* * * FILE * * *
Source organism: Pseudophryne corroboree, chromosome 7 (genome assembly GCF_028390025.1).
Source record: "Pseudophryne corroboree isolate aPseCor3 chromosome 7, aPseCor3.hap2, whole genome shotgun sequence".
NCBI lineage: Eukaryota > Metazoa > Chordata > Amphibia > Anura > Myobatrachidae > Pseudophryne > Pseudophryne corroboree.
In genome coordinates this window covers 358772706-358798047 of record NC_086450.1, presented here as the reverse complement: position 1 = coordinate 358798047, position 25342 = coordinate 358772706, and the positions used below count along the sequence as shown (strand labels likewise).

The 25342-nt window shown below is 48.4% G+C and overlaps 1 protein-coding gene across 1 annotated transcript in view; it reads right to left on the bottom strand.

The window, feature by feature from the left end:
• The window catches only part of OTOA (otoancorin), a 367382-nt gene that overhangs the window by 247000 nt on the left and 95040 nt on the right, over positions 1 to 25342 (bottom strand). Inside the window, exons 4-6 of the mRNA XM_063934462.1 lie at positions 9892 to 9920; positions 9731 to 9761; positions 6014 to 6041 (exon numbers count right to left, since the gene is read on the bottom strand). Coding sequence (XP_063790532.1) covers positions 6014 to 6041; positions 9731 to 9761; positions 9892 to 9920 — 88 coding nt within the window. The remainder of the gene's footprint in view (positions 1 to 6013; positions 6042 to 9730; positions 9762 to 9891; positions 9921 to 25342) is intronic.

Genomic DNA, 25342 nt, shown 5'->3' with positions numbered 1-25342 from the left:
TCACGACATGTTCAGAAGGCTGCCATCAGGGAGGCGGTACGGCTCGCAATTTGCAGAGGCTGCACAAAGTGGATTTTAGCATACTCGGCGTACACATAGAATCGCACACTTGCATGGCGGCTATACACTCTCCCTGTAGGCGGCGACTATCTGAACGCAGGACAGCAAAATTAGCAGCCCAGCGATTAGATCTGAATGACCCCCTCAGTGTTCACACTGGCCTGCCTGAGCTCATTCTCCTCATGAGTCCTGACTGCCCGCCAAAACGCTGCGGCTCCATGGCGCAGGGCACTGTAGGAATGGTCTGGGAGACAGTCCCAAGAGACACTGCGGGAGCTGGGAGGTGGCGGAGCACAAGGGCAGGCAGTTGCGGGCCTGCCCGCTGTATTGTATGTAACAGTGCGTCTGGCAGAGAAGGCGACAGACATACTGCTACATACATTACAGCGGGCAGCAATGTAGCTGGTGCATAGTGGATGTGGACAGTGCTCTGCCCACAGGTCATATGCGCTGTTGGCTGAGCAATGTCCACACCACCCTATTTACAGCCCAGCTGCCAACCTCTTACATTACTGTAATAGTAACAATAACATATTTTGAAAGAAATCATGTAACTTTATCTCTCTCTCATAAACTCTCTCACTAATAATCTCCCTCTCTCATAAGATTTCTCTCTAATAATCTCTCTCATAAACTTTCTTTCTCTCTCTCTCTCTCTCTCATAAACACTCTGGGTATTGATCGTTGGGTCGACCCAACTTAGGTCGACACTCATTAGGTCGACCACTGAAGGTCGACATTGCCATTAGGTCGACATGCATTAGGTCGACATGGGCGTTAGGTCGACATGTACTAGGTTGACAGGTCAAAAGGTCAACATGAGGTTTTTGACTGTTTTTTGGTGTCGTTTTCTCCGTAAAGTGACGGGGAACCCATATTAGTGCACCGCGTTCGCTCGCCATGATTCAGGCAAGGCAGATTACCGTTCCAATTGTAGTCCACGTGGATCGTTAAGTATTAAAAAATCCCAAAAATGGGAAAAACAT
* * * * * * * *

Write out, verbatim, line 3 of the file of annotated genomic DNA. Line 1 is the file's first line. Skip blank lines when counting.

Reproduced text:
NCBI lineage: Eukaryota > Metazoa > Chordata > Amphibia > Anura > Myobatrachidae > Pseudophryne > Pseudophryne corroboree.